Travel theme: Blossom

Sometimes, photographic opportunities are as close as our own backyard! For this week’s Travel theme: Blossom from Ailsa who writes Where’s My Backpack, we’re sharing some of the white blossoms we’ve enjoyed this spring — by traveling right here at home!

Blooming behind the screened porch, early April: White Star White Magnolia

budding white star white magnolia

White Star Star Magnolia - full bloom

From the tree in the side yard, mid April: White Dogwoods

Single white dogwood

Two white dogwoods

And climbing up our mailbox in May: White Clematis 

Small white clematis

Blooming white clematis

So, travel to Knoxville, Tennessee, for great whites.  And to see more blossoms bustin’ out all over, click here.

Travel theme: Blossom.

About Oh, the Places We See

Met at University of Tennessee, been married for 47 years, and still passionate about travel whether we're volunteering with Habitat Global Village, combining work at Discovery with pleasure, or just seeing the world. Hope you'll join us as we try to see it all while we can!
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28 Responses to Travel theme: Blossom

  1. Pingback: Blossoms in Nagarkot Nepal | rfljenksy – Practicing Simplicity

  2. FreeRangeCow says:

    I love your backyard extravaganza! My maternal grandmother used to plant Snap Dragon’s (don’t know their real name) and I remember wandering her yard, picking them and holding puppet shows throughout my childhood! I need to plant some…thanks for the delightful trip!

  3. Well done, these are two spring flowers that each have such charm to woo us. The magnolia is an especially luscious flower.

  4. Love these, Rusha! We don’t have magnolias (or very many dogwoods) where I’m from, in Eastern Oregon, near Boise Idaho, but since we’ve moved to Boston, they’ve become mainstays. I love your take on them as white blossoms, but as I’ve experience them (granted, not very much), they have much more color – largely pink. My mother used to have a clematis growing on a chain-link fence outside her front door. Hers were purple, but your photo captured them perfectly Such a pretty, ignored, flower!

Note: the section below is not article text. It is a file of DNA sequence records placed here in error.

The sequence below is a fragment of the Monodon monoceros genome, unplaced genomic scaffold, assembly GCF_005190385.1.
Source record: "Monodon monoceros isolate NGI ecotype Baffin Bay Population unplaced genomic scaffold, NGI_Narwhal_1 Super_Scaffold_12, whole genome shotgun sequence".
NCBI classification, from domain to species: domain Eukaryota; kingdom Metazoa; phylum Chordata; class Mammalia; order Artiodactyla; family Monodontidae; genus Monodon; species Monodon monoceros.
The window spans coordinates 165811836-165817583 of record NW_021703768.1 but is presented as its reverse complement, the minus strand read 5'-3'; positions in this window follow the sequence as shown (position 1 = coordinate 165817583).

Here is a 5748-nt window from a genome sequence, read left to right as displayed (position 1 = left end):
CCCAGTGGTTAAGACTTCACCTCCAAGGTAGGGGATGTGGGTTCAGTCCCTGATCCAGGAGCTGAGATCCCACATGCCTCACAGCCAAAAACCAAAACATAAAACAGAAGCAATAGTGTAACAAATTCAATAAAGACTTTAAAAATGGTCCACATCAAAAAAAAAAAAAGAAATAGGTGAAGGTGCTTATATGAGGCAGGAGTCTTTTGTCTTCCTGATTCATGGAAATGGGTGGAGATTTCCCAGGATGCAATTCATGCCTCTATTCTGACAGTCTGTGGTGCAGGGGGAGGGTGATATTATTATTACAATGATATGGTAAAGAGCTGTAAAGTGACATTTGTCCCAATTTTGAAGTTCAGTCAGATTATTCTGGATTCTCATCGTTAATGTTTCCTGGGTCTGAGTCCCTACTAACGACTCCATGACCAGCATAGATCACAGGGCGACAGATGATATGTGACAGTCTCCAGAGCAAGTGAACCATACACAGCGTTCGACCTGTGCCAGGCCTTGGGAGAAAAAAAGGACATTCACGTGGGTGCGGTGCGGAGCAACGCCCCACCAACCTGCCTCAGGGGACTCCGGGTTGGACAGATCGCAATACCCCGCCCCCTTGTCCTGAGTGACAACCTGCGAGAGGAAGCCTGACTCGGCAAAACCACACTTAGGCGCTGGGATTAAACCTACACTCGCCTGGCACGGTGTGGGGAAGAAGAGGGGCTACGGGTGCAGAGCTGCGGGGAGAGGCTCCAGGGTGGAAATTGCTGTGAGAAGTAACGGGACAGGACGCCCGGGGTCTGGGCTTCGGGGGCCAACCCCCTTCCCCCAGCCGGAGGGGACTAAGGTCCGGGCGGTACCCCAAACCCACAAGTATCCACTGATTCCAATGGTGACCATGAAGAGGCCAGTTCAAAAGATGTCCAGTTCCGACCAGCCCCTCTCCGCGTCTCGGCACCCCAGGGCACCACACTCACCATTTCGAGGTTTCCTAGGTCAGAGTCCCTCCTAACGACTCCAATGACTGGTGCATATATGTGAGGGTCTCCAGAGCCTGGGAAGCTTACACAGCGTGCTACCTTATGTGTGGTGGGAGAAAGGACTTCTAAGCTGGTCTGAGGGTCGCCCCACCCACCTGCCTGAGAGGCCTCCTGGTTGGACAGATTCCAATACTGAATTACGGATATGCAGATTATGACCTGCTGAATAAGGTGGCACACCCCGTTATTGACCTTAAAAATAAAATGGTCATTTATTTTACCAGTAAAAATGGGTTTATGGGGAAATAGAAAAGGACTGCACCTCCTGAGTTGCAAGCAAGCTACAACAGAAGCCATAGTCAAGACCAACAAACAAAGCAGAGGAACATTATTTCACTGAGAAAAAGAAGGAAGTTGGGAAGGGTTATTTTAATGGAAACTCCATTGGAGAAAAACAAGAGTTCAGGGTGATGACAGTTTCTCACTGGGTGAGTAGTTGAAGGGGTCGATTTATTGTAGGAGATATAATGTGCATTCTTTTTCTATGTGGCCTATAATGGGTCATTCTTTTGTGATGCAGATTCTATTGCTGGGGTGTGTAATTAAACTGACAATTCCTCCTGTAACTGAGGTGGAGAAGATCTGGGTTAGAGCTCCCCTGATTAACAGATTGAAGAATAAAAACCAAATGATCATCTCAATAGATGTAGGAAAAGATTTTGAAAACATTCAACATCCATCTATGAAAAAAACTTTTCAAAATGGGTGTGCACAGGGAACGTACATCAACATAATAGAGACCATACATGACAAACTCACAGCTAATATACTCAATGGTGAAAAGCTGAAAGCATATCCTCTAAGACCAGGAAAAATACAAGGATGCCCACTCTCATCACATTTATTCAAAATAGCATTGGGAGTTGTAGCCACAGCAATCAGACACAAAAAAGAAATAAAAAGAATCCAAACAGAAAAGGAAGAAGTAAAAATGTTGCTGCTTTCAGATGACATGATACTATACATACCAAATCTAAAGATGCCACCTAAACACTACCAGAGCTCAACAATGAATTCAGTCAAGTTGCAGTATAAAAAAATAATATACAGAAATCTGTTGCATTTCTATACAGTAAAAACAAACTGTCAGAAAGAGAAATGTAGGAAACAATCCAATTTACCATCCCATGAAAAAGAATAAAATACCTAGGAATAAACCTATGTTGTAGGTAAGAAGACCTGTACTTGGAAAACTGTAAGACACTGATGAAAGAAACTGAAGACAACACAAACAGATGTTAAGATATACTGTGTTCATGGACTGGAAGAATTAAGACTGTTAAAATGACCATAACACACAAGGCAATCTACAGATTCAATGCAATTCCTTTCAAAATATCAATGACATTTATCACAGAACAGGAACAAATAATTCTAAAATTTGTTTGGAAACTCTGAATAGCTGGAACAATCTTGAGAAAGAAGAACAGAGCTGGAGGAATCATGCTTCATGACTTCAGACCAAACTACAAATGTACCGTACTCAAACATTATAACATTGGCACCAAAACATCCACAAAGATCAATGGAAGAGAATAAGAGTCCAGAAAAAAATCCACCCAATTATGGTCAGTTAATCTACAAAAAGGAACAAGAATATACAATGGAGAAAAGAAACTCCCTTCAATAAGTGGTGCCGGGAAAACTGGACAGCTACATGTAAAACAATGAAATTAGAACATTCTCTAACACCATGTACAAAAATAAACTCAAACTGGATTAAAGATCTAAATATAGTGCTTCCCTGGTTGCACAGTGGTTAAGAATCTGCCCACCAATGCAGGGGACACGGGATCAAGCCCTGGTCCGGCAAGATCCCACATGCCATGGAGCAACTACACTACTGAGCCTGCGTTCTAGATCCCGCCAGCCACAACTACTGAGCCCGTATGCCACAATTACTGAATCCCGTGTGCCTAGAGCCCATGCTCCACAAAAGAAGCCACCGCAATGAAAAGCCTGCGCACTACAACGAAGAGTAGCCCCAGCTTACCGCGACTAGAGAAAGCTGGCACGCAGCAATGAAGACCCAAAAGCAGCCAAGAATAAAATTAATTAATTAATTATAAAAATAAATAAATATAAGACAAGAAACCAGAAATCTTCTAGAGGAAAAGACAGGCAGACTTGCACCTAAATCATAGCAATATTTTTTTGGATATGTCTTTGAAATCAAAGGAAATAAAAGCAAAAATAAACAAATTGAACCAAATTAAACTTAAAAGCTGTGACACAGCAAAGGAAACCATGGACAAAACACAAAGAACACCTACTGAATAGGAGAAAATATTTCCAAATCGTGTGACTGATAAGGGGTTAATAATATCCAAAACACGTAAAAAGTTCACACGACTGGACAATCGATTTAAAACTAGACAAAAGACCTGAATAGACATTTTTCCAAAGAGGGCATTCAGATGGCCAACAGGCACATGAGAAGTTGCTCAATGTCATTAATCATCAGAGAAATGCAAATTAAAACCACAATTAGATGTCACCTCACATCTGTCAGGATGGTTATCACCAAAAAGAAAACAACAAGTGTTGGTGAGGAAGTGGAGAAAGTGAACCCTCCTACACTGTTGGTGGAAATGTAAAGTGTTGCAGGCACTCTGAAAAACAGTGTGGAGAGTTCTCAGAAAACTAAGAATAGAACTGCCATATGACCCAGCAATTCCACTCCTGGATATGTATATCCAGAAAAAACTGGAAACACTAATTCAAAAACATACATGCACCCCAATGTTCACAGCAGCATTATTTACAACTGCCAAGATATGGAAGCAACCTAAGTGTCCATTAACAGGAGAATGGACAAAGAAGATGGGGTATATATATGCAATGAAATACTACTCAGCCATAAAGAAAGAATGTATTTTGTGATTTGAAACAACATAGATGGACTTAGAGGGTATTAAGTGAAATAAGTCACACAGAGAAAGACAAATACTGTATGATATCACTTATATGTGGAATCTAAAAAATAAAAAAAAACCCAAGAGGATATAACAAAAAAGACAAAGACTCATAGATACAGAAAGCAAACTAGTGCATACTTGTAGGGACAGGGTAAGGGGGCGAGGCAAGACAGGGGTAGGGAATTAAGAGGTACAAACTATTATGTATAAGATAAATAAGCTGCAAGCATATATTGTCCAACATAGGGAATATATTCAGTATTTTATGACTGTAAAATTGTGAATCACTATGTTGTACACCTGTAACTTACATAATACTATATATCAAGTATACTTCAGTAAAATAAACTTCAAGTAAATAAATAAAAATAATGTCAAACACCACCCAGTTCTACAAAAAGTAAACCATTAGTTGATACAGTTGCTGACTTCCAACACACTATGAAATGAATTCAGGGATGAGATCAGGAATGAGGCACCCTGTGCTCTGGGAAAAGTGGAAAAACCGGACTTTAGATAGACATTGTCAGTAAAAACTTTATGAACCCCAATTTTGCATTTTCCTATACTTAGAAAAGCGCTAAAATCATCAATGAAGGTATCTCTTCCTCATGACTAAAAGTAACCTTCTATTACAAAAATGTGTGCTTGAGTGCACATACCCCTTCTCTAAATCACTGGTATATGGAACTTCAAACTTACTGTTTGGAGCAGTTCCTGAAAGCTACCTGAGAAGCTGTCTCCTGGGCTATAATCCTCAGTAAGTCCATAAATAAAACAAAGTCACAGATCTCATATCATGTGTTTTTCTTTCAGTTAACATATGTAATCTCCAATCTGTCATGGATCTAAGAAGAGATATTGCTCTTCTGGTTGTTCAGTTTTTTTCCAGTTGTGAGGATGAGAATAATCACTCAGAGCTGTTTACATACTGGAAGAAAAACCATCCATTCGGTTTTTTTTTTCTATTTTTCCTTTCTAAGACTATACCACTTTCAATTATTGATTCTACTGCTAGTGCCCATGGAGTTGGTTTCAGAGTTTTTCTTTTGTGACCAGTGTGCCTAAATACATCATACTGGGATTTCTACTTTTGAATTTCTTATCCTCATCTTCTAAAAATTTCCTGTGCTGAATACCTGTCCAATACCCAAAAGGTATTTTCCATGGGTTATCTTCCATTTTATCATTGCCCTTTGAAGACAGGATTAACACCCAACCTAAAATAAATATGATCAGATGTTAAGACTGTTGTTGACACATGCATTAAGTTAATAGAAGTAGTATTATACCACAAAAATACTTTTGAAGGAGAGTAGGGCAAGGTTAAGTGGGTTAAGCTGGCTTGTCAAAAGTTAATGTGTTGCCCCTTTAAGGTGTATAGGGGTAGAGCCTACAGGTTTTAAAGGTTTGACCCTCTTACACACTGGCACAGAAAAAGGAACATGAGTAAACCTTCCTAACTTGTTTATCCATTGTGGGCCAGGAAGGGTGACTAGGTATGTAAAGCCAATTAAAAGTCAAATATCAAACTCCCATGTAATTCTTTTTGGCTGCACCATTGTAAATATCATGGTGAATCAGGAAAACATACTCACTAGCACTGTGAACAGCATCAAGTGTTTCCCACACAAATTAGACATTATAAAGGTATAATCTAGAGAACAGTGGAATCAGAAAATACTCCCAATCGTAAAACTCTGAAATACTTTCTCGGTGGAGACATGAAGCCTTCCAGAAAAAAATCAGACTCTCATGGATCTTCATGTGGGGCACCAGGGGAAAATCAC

• Rusha Sams says:

      Thanks so much for sharing what you remember about flowers. I’m hoping to build an appreciation for all types with my granddaughter. The magnolia are just starting to bloom and fill the air with fragrance. Can’t wait to smell them the rest of May. I’ll be in Pullman, ID and thereabouts this week. Any tips on what to see? We’re staying on a farm, but might like to try a boat trip through Hell’s Canyon.

  5. These are absolutely gorgeous shots

  6. Amy says:

    What a beautiful white blossom gallery, Rusha! I love these selections. Wonderful macro images!

    • Rusha Sams says:

      Thanks! Would you believe I didn’t even know what the word macro meant until I started reading other people’s blogs and looking at their photos? I love moving the camera in close now.

      • Amy says:

        I, too, have learned many photo terms from bloggers 🙂 These are beautiful shots. Happy Sunday, Rusha!

  7. Your yard must be beautiful all spring! I’ll trade some tulips for your wonderful dogwood and clematis. 🙂

    • Rusha Sams says:

      I have a small yard actually, but I’ve tried to fill it with the flowers I love. Hope someone posts a challenge entitled Hydrangeas ’cause I’ll have a bunch in a couple of weeks!

  8. sueslaght says:

    What an amazing yard you must have! Beautiful.

  9. Rajiv says:

    Beautiful shots…

    • Rusha Sams says:

      Thanks, Cindy. I love grouping flower photos by color, so this challenge allowed me the opportunity to do just that. Would love to have your photo-snapping talents, but I’m enjoying just getting closer to the flowers and seeing droplets, bugs, imperfections, etc. What fun a hobby can be, right?

  10. Gale says:

    There is nothing prettier than a white flower…..

    • Rusha Sams says:

      I love them! In fact, one of my friends has a moon garden — all white flowers that almost glow when the moon’s light shines on them. Thanks for taking a look!

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